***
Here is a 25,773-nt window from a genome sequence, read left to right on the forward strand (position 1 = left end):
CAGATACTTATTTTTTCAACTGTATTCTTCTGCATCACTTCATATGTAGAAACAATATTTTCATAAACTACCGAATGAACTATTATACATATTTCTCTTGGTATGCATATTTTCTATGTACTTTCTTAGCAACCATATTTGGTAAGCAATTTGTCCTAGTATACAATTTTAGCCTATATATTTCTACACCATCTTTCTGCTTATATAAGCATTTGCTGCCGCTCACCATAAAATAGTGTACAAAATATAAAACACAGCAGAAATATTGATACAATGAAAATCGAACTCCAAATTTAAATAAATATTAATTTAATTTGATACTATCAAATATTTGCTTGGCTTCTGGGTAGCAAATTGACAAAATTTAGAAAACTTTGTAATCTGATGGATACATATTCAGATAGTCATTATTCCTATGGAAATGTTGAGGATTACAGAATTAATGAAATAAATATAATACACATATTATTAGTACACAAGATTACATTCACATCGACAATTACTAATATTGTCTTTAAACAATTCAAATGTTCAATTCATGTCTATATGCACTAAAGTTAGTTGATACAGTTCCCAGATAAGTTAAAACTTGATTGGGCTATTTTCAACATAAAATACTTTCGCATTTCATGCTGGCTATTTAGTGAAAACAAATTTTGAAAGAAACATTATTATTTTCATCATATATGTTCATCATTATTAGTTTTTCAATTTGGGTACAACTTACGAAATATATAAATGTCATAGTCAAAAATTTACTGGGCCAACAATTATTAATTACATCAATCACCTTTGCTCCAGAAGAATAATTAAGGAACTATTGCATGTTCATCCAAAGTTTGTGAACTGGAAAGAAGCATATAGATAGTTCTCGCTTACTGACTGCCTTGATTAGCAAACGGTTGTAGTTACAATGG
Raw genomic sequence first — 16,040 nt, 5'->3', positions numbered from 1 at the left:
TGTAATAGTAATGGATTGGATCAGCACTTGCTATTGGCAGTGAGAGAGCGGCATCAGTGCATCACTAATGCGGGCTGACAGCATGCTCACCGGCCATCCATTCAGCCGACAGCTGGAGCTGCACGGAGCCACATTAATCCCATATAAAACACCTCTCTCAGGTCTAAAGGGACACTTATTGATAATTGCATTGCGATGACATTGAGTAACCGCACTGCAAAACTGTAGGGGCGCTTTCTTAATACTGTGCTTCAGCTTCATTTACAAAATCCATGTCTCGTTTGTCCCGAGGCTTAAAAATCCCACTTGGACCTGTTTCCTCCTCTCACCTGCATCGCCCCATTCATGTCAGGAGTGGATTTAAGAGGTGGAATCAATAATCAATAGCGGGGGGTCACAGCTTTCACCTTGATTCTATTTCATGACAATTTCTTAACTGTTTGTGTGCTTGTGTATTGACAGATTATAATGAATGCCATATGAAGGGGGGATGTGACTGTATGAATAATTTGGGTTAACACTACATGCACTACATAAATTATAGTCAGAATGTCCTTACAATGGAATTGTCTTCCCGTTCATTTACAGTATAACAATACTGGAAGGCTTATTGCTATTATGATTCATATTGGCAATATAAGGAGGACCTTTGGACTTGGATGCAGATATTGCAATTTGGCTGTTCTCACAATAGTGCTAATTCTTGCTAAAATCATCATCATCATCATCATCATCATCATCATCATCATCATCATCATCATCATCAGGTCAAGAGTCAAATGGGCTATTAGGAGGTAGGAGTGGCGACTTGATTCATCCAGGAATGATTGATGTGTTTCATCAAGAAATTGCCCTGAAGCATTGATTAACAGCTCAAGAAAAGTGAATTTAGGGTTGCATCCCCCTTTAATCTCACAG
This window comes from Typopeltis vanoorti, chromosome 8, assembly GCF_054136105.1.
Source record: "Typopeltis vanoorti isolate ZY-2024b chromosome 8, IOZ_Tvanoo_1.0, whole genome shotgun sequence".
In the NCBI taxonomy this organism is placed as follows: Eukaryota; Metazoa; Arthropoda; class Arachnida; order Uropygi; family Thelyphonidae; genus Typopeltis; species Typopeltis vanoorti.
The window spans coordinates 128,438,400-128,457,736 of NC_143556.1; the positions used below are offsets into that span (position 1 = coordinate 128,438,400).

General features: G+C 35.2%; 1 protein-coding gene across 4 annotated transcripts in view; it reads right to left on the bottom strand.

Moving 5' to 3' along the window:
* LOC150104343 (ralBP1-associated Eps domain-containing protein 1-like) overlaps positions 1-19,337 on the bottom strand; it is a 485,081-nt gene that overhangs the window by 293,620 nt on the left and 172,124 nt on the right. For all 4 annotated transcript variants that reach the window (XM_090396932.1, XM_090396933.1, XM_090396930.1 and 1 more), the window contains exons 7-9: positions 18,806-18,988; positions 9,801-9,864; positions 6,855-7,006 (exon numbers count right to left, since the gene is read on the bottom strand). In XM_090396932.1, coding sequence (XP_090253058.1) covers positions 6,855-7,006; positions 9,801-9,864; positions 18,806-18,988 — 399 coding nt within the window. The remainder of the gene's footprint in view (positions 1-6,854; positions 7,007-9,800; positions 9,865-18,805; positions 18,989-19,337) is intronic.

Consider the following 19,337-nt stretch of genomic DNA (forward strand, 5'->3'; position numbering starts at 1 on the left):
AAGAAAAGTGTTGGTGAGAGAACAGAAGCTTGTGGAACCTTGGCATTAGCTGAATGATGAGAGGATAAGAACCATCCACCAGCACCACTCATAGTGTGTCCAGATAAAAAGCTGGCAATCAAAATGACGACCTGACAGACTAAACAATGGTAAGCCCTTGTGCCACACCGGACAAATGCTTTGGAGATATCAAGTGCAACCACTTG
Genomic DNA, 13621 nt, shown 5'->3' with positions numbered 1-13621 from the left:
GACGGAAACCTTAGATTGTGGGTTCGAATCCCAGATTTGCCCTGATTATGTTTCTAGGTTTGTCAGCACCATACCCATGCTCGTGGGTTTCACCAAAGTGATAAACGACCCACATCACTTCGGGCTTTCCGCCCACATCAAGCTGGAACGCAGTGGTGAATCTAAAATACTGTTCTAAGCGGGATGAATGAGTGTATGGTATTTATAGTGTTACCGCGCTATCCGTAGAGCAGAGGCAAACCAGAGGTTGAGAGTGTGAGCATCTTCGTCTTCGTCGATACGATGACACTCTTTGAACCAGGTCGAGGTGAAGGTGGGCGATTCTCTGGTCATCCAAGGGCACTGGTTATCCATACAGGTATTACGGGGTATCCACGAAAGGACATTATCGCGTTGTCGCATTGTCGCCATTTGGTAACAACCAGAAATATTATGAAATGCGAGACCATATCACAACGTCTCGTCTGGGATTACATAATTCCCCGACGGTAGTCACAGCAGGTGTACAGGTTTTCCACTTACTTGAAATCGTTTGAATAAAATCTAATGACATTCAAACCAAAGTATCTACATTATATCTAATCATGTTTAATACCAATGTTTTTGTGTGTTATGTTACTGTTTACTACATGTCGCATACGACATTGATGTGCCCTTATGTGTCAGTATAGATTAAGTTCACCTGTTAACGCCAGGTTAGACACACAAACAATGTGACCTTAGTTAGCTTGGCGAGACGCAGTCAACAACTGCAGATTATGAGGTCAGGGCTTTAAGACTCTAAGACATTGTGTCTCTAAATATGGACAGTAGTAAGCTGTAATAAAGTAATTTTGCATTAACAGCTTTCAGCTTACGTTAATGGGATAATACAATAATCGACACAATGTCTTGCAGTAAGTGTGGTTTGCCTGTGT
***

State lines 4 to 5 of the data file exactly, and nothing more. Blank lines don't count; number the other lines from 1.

TGTAATAGTAATGGATTGGATCAGCACTTGCTATTGGCAGTGAGAGAGCGGCATCAGTGCATCACTAATGCGGGCTGACAGCATGCTCACCGGCCATCCATTCAGCCGACAGCTGGAGCTGCACGGAGCCACATTAATCCCATATAAAACACCTCTCTCAGGTCTAAAGGGACACTTATTGATAATTGCATTGCGATGACATTGAGTAACCGCACTGCAAAACTGTAGGGGCGCTTTCTTAATACTGTGCTTCAGCTTCATTTACAAAATCCATGTCTCGTTTGTCCCGAGGCTTAAAAATCCCACTTGGACCTGTTTCCTCCTCTCACCTGCATCGCCCCATTCATGTCAGGAGTGGATTTAAGAGGTGGAATCAATAATCAATAGCGGGGGGTCACAGCTTTCACCTTGATTCTATTTCATGACAATTTCTTAACTGTTTGTGTGCTTGTGTATTGACAGATTATAATGAATGCCATATGAAGGGGGGATGTGACTGTATGAATAATTTGGGTTAACACTACATGCACTACATAAATTATAGTCAGAATGTCCTTACAATGGAATTGTCTTCCCGTTCATTTACAGTATAACAATACTGGAAGGCTTATTGCTATTATGATTCATATTGGCAATATAAGGAGGACCTTTGGACTTGGATGCAGATATTGCAATTTGGCTGTTCTCACAATAGTGCTAATTCTTGCTAAAATCATCATCATCATCATCATCATCATCATCATCATCATCATCATCATCATCATCAGGTCAAGAGTCAAATGGGCTATTAGGAGGTAGGAGTGGCGACTTGATTCATCCAGGAATGATTGATGTGTTTCATCAAGAAATTGCCCTGAAGCATTGATTAACAGCTCAAGAAAAGTGAATTTAGGGTTGCATCCCCCTTTAATCTCACAG
This window comes from Typopeltis vanoorti, chromosome 8, assembly GCF_054136105.1.